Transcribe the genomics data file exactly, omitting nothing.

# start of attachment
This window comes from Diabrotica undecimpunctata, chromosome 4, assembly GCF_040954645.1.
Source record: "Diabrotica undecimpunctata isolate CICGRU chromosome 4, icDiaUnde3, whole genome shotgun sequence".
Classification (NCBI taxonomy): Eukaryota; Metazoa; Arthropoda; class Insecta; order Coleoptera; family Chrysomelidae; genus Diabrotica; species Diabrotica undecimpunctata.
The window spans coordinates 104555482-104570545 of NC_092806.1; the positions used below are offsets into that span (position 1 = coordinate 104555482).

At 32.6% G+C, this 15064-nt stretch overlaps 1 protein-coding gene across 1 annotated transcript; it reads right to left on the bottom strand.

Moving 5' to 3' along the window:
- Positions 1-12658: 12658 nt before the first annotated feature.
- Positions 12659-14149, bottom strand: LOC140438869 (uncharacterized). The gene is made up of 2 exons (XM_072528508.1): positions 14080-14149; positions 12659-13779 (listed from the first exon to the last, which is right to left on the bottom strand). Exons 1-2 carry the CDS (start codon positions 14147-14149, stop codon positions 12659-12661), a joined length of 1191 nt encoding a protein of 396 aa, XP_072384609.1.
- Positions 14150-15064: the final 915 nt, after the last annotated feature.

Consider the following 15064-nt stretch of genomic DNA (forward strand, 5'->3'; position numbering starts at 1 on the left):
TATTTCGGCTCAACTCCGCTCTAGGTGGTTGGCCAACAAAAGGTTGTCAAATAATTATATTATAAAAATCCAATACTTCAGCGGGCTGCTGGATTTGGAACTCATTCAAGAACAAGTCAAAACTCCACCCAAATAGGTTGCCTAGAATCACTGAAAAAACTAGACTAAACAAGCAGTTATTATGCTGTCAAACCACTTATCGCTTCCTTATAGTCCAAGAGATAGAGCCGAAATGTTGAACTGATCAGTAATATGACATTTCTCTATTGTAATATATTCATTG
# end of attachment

This window comes from Diabrotica undecimpunctata, chromosome 4, assembly GCF_040954645.1.
Source record: "Diabrotica undecimpunctata isolate CICGRU chromosome 4, icDiaUnde3, whole genome shotgun sequence".
Classification (NCBI taxonomy): Eukaryota; Metazoa; Arthropoda; class Insecta; order Coleoptera; family Chrysomelidae; genus Diabrotica; species Diabrotica undecimpunctata.
The window spans coordinates 104555482-104570545 of NC_092806.1; the positions used below are offsets into that span (position 1 = coordinate 104555482).

At 32.6% G+C, this 15064-nt stretch overlaps 1 protein-coding gene across 1 annotated transcript; it reads right to left on the bottom strand.

Moving 5' to 3' along the window:
- Positions 1-12658: 12658 nt before the first annotated feature.
- Positions 12659-14149, bottom strand: LOC140438869 (uncharacterized). The gene is made up of 2 exons (XM_072528508.1): positions 14080-14149; positions 12659-13779 (listed from the first exon to the last, which is right to left on the bottom strand). Exons 1-2 carry the CDS (start codon positions 14147-14149, stop codon positions 12659-12661), a joined length of 1191 nt encoding a protein of 396 aa, XP_072384609.1.
- Positions 14150-15064: the final 915 nt, after the last annotated feature.

Consider the following 15064-nt stretch of genomic DNA (forward strand, 5'->3'; position numbering starts at 1 on the left):
TATTTCGGCTCAACTCCGCTCTAGGTGGTTGGCCAACAAAAGGTTGTCAAATAATTATATTATAAAAATCCAATACTTCAGCGGGCTGCTGGATTTGGAACTCATTCAAGAACAAGTCAAAACTCCACCCAAATAGGTTGCCTAGAATCACTGAAAAAACTAGACTAAACAAGCAGTTATTATGCTGTCAAACCACTTATCGCTTCCTTATAGTCCAAGAGATAGAGCCGAAATGTTGAACTGATCAGTAATATGACATTTCTCTATTGTAATATATTCATTG